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TitleSegmented lateral dyke growth in a rifting event at Bárðarbunga volcanic system, Iceland
AuthorSigmundsson, F; Hooper, A; Hreinsdóttir, S; Vogfjörd, K S; Ófeigsson, B; Heimisson, E R; Dumont, S; Parks, M; Spaans, K; Guðmundsson, G B; Drouin, V; Árnadóttir, T; Jónsdóttir, K; Gudnumdsson, M T; Högnadóttir, T; Friðriksdóttir, H M; Hensch, M; Einarsson, P; Magnússon, E; Samsonov, SORCID logo; Brandsdóttir, B; White, R S; Ágústsdóttir, T; Greenfield, T; Green, R G; Hjartardóttir, A R; Pedersen, R; Bennett, R; Geirsson, H; LaFemina, P; Björnsson, H; Pálsson, F; Sturkell, E; Bean, C J; Möllhoff, M; Braiden, A; Eibl, E P S
SourceNature vol. 517, 2015 p. 191-195, Open Access logo Open Access
Alt SeriesEarth Sciences Sector, Contribution Series 20140314
PublisherSpringer Nature
Mediapaper; on-line; digital
File formatpdf
AreaBardabunga; Iceland
Lat/Long WENS -19.0000 -16.0000 65.0000 64.5000
Subjectsgeneral geology; structural geology; tectonics; dykes; remote sensing; radar imagery; earthquakes
Illustrationssatellite images; location maps; graphs
Released2014 12 15
AbstractCrust at many divergent plate boundaries forms primarily by the injection of vertical sheet-like dykes, some tens of kilometres long(1).
Previous models of rifting events indicate either lateral dyke growth away from a feeding source, with propagation rates decreasing as
the dyke lengthens(2-4), or magma flowing vertically into dykes from an underlying source(5,6), with the role of topography on the evolution of lateral dykes not clear. Here we show how a recent segmented dyke intrusion in the Barðarbunga volcanic system grew laterally for more than 45 kilometres at a variable rate, with topography influencing the direction of propagation. Barriers at the ends of each segment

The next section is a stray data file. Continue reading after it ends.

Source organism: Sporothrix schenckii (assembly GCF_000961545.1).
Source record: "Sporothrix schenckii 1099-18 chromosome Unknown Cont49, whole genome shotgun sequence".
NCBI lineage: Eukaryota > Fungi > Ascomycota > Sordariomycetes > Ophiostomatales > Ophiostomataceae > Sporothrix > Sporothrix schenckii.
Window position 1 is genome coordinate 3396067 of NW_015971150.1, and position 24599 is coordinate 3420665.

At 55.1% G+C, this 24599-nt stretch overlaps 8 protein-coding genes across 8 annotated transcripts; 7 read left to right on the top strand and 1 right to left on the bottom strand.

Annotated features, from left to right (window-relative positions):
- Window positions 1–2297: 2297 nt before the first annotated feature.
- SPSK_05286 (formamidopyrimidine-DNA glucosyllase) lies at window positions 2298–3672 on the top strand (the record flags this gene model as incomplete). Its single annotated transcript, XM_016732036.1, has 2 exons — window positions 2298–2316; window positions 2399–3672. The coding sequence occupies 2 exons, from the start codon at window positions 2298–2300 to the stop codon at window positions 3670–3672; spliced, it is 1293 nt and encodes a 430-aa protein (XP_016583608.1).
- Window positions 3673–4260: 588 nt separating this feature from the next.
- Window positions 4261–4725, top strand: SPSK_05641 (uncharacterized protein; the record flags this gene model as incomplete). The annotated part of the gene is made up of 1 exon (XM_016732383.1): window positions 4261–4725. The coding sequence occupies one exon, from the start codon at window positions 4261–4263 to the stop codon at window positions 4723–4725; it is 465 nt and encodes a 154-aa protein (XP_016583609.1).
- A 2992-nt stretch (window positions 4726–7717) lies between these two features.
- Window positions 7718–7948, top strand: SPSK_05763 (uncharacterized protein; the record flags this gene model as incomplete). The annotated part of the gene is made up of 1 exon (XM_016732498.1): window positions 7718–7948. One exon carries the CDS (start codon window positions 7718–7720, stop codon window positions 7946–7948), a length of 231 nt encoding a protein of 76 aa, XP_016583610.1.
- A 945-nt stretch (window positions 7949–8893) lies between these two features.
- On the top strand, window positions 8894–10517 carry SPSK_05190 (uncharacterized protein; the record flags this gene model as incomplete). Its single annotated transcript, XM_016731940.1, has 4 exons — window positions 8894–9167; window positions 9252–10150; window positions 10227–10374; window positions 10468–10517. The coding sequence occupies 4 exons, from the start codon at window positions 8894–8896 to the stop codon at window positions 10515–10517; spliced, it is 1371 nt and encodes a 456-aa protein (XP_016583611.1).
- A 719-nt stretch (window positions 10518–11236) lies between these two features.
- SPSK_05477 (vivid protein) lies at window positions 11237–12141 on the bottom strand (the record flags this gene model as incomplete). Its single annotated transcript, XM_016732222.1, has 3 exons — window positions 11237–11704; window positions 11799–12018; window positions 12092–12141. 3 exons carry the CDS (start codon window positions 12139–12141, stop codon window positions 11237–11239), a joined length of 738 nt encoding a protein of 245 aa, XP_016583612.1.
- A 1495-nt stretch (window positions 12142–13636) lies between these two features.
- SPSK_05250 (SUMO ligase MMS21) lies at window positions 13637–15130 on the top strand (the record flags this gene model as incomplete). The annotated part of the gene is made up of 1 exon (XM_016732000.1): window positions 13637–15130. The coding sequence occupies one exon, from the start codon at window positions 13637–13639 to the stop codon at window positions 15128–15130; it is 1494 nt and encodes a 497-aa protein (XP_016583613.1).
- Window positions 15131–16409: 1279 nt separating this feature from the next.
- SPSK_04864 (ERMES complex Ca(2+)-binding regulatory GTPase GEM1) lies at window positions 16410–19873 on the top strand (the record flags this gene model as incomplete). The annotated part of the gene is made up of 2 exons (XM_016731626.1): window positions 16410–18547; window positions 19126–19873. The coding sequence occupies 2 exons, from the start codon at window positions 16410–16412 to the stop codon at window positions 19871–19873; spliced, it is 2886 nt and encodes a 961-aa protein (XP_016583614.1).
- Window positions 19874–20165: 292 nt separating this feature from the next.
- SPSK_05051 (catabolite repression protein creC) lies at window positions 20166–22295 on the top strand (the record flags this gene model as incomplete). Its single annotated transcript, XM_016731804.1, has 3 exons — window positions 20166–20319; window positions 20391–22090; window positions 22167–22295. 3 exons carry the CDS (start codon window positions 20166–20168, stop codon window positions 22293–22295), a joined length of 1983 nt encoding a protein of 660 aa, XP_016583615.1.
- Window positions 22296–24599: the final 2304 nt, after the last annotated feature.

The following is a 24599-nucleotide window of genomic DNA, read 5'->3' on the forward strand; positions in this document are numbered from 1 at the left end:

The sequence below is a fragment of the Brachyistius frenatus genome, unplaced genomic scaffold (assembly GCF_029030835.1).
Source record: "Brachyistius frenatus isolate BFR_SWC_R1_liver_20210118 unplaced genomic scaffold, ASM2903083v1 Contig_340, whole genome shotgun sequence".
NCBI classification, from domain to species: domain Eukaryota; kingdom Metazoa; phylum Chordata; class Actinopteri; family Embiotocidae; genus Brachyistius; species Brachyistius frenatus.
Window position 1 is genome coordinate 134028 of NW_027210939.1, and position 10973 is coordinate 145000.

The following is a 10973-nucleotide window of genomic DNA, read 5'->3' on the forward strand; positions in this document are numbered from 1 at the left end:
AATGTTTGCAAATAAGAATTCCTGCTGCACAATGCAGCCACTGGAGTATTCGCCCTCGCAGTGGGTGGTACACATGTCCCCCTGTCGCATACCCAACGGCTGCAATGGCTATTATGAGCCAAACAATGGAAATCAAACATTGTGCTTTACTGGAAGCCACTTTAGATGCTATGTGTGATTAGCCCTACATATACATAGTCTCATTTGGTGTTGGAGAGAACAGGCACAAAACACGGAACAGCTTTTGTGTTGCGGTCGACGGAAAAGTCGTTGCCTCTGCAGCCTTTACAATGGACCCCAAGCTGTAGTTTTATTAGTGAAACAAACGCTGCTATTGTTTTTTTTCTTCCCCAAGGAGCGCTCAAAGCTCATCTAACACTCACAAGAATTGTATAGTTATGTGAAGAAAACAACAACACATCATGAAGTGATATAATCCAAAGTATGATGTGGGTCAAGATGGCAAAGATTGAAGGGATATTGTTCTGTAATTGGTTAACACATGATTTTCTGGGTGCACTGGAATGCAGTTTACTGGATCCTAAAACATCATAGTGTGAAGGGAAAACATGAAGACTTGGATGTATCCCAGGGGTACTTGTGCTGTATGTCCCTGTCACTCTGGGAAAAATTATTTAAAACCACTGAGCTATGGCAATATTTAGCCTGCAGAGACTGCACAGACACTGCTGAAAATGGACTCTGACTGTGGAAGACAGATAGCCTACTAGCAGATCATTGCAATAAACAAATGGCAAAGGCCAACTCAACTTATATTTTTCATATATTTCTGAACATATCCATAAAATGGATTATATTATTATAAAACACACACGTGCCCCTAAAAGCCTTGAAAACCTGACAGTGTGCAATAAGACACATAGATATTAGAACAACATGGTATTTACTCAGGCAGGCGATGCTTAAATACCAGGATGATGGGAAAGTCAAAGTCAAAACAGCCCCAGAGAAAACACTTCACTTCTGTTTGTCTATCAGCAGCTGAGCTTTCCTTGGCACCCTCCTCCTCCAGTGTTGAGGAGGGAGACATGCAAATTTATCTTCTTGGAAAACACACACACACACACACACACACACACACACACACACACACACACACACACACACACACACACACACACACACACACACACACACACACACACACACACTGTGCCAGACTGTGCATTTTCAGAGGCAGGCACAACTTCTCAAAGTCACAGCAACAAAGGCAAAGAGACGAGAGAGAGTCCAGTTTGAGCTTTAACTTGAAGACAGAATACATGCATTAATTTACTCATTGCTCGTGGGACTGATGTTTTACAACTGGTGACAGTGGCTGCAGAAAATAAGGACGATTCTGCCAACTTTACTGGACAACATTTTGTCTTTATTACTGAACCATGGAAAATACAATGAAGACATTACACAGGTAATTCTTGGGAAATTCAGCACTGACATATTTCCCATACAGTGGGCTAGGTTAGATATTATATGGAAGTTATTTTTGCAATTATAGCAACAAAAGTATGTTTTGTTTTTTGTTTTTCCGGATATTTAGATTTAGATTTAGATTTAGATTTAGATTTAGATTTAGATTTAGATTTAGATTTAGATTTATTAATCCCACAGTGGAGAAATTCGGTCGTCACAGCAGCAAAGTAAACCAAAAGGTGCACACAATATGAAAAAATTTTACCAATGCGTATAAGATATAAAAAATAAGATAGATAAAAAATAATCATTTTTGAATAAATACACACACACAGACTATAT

were overcome by the build-up of pressure in the dyke end; then a new segment formed and dyke lengthening temporarily peaked. The
dyke evolution, which occurred primarily over 14 days, was revealed by propagating seismicity, ground deformation mapped by Global
Positioning System(GPS), interferometric analysis of satellite radar images (InSAR), and graben formation.The strike of the dyke segments varies from an initially radial direction away from the Barðarbunga caldera, towards alignment with that expected from regional stress at the distal end.Amodel minimizing the combined strain and gravitational potential energy explains the propagation path. Dyke opening and seismicity focused at the most distal segment at any given time, and were simultaneous with magma source deflation and slow collapse at the Barðarbunga caldera, accompanied by a series of magnitude M.5 earthquakes. Dyke growth was slowed down by an effusive fissure eruption near the end of the dyke. Lateral dyke growth with segment barrier breaking by pressure build-up in the dyke distal end explains how focused upwelling of magma under central volcanoes is effectively redistributed over long distances to create new upper crust at divergent plate boundaries.

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